One of her notable work was presented in Cairo Documenta 2, titled "The donkey that didn't become a painting", 2011. This work is comprised of two monochrome yellow canvases facing each other and covered by stains and dust, combined with a single channel video of a dead donkey on the road juxtaposed with quotes from Nietzsche. This work voiced her own frustration with her previous films which she believed have not yet created any substantive changes in terms of art on a revolution. The dead donkey represents the form of sketch that attempts to illustrate reality but fails to do so. The dust-covered painting represents an idle phase when nothing really happens and it collects dust and stains from the surrounding reality overtime. This work is flattened with the frozen image of the decomposed donkey and last quote from Nietzsche, ‘Mother I am dumb’; which  leave the spectator with no further explanations before everything start collecting dusts all over again. 

Through her documentary projects, she wish to produce direct applied message to reach as many people as possible while through such art practice, she lets metaphors and the work to provoke different interpretations. She believes that both documentary and art could create a similar response or feeling to image. Yet, she is interested in the different reaction between when one looks at reality and when one looks at its representation. At the end, the videos she makes in the realm of activism are about remembering, taking notes and making observations. Instead of adapting to a certain position of what is right or wrong, she remain truthful to what she belief and that art still need a way to be metaphorical  poetic, and sometimes magical.



Salwa Aleryani (b.1982) aims to speak the truth about the Arab woman stereotype both from the outside and the inside. At first, she finds it hard to reflect one thing and not have to sacrifice another. Thus, she decided to show both side in her works. She feels like when she paint Arab women as women living under pressure, she would not be telling the truth and only encouraging that image in the West. When she paint women as free, she worried to encourage people that do suppress women's freedom to continue doing so. Thus, sometime she would paint women that are covered and some others that are carefree-- depending to her personal moment.Being a young female artist in Yamen who studied abroad, she sees both contradictory stereotype of Arab women. Yet again, who to say it best than the one who actually live the experience. 

Aleryani's recent work explores the intersection of the personal and the public and how the construction and use of public space contributes to the manufacturing of our public self. She believes that her art should be her identity as a part of being a Yameni and a reflection of who she really is. She found inspiration from all the small things that can touch her-- either from personal experience or other beauty she encounter in the daily life.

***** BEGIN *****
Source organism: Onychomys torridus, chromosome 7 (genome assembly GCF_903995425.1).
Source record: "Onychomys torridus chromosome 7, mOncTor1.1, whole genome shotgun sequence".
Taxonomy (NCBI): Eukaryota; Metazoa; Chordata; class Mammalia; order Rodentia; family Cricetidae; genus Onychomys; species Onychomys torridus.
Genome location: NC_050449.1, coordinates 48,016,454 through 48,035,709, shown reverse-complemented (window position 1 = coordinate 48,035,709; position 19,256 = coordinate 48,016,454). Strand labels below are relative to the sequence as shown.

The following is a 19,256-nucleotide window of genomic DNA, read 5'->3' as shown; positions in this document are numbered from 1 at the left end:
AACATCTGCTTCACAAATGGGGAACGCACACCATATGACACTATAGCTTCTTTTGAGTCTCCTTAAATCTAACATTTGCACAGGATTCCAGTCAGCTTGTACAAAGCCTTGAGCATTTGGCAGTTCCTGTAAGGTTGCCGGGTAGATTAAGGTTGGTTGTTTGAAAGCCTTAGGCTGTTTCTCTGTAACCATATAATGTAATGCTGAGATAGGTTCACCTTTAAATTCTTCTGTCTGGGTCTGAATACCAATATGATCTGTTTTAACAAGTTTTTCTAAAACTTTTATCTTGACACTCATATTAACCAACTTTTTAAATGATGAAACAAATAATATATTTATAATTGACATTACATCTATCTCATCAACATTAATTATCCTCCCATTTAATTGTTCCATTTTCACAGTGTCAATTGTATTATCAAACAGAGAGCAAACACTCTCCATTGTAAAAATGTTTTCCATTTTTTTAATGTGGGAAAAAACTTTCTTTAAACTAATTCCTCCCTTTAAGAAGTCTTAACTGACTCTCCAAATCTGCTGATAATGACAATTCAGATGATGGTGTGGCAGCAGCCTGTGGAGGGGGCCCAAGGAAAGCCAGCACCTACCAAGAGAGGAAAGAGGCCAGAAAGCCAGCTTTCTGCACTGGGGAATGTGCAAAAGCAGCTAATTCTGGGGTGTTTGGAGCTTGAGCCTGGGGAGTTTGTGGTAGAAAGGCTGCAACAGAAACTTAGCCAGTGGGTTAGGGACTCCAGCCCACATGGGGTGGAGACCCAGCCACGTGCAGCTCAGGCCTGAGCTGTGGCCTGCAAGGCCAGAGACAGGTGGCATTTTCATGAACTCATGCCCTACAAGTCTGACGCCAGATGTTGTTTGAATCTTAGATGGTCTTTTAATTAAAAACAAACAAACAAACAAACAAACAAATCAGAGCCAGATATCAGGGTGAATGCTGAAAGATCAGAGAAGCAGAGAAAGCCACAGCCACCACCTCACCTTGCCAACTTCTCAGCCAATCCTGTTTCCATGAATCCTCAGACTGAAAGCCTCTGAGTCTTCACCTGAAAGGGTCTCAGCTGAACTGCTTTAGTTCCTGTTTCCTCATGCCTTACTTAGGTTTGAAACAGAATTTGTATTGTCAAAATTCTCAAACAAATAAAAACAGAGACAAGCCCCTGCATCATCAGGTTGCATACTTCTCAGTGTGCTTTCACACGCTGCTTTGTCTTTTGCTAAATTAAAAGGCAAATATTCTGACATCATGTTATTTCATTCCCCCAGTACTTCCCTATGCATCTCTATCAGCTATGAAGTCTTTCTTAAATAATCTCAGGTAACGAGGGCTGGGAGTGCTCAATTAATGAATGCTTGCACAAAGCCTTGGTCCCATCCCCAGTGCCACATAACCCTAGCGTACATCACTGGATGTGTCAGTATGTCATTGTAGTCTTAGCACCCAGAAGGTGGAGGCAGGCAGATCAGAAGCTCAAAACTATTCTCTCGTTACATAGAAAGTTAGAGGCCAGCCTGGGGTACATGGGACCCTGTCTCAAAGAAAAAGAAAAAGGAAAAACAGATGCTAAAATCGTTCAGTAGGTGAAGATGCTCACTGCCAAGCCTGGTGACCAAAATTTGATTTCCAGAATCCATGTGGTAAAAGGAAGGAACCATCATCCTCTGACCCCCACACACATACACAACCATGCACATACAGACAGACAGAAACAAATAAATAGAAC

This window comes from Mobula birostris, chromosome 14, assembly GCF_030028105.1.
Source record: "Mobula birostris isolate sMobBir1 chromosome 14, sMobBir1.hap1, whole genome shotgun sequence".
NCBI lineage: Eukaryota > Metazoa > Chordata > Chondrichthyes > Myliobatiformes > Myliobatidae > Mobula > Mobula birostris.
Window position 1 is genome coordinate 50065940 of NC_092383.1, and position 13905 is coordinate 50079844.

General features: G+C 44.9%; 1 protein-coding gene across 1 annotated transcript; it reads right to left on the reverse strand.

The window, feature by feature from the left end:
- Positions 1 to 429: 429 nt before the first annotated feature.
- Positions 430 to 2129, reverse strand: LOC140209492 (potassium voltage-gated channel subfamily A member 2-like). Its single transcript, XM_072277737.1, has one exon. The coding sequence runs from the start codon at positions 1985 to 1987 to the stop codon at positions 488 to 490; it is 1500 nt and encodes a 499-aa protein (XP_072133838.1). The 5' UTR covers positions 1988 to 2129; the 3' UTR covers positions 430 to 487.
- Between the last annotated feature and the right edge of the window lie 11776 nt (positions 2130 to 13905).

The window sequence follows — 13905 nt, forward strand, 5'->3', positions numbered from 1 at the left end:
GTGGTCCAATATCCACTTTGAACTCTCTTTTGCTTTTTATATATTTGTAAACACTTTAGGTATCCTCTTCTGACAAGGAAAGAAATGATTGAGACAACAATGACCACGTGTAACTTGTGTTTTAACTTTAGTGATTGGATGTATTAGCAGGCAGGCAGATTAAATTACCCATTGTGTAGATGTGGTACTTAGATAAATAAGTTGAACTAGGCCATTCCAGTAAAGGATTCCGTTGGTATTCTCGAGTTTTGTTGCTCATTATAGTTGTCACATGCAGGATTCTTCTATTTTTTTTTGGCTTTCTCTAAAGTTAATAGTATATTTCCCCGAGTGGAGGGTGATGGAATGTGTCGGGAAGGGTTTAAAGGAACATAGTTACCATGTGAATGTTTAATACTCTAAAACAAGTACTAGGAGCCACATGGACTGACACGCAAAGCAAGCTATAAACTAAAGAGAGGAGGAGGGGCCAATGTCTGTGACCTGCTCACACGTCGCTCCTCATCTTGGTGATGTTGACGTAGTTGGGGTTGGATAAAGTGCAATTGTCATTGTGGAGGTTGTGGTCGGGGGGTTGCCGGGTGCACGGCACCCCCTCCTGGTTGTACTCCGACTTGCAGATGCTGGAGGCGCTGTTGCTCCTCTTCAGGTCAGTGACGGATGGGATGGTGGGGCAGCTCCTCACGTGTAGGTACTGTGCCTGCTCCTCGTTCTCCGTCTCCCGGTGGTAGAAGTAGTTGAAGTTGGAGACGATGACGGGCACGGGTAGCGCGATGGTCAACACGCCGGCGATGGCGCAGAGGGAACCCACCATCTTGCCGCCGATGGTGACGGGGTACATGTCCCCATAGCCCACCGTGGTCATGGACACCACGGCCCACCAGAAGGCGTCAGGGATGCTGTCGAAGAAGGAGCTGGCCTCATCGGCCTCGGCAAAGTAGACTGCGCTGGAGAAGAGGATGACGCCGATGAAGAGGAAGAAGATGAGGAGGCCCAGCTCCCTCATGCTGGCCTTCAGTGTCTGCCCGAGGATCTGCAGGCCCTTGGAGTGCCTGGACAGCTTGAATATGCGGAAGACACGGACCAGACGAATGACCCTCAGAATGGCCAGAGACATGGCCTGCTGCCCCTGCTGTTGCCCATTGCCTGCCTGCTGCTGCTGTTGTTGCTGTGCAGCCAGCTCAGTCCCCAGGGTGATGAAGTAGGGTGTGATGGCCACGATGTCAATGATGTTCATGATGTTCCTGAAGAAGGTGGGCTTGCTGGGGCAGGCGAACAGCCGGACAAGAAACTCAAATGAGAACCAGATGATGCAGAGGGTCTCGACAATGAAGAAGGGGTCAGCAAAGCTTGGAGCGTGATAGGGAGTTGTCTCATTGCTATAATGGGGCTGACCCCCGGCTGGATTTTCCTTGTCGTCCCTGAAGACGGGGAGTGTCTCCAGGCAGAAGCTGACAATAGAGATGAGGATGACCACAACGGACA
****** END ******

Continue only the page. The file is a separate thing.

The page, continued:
Being young and having a lot of emotion inside her, her style is not only affected by how she feels but also affected by the material she use; be it pastels to oil paintings to markers. Leading two balancing lives as an artist and a freelance graphic designer bring an impact to her works in both side. For her, there is no art for the sake of art, or for the sake of beauty. Art is her way to reflects the society which she lives in.



Syagini Ratna Wulan (b.1979) works has been known for her non-linear visual idioms. She often plays with issues of fantasies and human unconsciousness that feels idiosyncratic and sometime absurd. This playful side of her is often used to make commentaries on superficial middle-class behavior. 

Using items that she meets in her daily life, she creates art works that feels somehow feminine and often characterized with criticism of contemporary culture. In one of her work, “Delirium” (2002), she displayed household items inside chemical bottles as a comment on our addiction to consumerism in today’s society. In her installation work titled “Love Affair Pt.1: The Dining Room/ White Lies” (2010) she explored the secrecy of double love-lives using a complete dining room as the centerpiece. In this work she displayed her painting, drawings, embroidery, clothing, and domestic objects that arranged stylishly ironic. From the way she creates her installation works, it can be perceived that her contemporary pop culture and her day job as interior designer as well as fashion stylist plays a big role.

In her previous project, “BiblioTea” (2011), she invite the audience to join in and let them enter the fake bookshop/ tea-house where she displayed fictitious art books and flavored teas. In this project, she leads the audience to believe that the content of the art books has been infused into the teas and one can gain the knowledge drinking the tea. This work portrayed both the Asian scholarly tradition of tea in its relation with philosophical and aesthetic contemplation while at the same time criticizing her view on consumerist culture where people expect instant gratification with minimal effort.  

Using fantastical narrative to react toward banal daily realities, she creates a playful exhibition “100 Years of Tempest” (2012) where (again) audiences are invited to join in, let numbered postcards and lockers to lead their way, and create their own version of the story. The postcard is later serve as the side supplement of the exhibition catalog. The all-white locker displayed different objects and art installations signifying personal moment in the artist’s life. Those personal moments portrayed here are actually familiar with everyone’s daily life that the clues, numbers, and their own finding can create their own story at the end of the journey. Here, Syagini developed further method of playing around with objects and let the audience do the performance.  Her way of inviting audience to play around and interact with her work is how she wants audience to find mutual understanding of her oeuvre.